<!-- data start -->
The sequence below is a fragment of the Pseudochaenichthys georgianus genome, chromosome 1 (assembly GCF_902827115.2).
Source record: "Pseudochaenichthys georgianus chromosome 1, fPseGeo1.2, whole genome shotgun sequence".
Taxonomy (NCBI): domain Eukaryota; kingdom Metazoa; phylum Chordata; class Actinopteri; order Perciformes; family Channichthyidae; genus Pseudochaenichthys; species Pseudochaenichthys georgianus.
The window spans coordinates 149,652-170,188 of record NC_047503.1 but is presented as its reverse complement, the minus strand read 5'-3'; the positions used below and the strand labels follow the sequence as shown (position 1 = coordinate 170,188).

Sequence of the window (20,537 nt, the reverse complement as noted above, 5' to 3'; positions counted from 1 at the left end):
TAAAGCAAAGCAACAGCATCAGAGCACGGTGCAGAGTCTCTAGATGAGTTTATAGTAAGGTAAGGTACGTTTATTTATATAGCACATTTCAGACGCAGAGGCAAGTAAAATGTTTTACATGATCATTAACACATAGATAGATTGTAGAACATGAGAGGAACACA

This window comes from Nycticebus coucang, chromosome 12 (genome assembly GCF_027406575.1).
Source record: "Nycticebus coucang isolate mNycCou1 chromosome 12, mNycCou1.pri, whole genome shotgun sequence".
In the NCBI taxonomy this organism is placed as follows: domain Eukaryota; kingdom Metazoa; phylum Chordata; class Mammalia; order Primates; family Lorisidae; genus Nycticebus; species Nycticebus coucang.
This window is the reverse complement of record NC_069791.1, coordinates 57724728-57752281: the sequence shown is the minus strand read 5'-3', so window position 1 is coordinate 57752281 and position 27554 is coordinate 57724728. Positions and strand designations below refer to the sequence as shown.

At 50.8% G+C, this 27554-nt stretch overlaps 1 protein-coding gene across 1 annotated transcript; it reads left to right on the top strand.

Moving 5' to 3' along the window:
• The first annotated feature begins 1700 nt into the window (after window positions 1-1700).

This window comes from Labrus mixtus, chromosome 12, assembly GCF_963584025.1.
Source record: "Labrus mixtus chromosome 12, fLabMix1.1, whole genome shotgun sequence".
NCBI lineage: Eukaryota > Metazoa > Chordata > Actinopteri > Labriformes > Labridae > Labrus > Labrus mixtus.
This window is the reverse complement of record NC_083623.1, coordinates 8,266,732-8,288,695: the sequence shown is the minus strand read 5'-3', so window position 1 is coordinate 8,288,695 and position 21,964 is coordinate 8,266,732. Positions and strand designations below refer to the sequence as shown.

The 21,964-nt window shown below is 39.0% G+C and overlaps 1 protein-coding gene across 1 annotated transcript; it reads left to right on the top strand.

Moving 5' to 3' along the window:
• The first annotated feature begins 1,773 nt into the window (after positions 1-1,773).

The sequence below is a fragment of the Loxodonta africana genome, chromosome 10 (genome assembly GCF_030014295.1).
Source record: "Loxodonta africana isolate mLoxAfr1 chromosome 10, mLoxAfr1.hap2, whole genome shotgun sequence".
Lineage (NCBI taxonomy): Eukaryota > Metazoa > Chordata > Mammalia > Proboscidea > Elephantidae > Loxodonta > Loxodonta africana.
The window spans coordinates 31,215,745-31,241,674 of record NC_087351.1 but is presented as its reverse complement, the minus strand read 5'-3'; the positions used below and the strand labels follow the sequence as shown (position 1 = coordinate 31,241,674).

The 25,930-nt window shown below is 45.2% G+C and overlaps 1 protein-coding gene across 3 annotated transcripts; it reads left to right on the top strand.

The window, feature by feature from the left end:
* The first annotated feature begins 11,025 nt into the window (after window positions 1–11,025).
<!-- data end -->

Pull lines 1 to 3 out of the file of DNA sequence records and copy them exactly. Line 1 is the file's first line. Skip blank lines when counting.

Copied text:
The sequence below is a fragment of the Pseudochaenichthys georgianus genome, chromosome 1 (assembly GCF_902827115.2).
Source record: "Pseudochaenichthys georgianus chromosome 1, fPseGeo1.2, whole genome shotgun sequence".
Taxonomy (NCBI): domain Eukaryota; kingdom Metazoa; phylum Chordata; class Actinopteri; order Perciformes; family Channichthyidae; genus Pseudochaenichthys; species Pseudochaenichthys georgianus.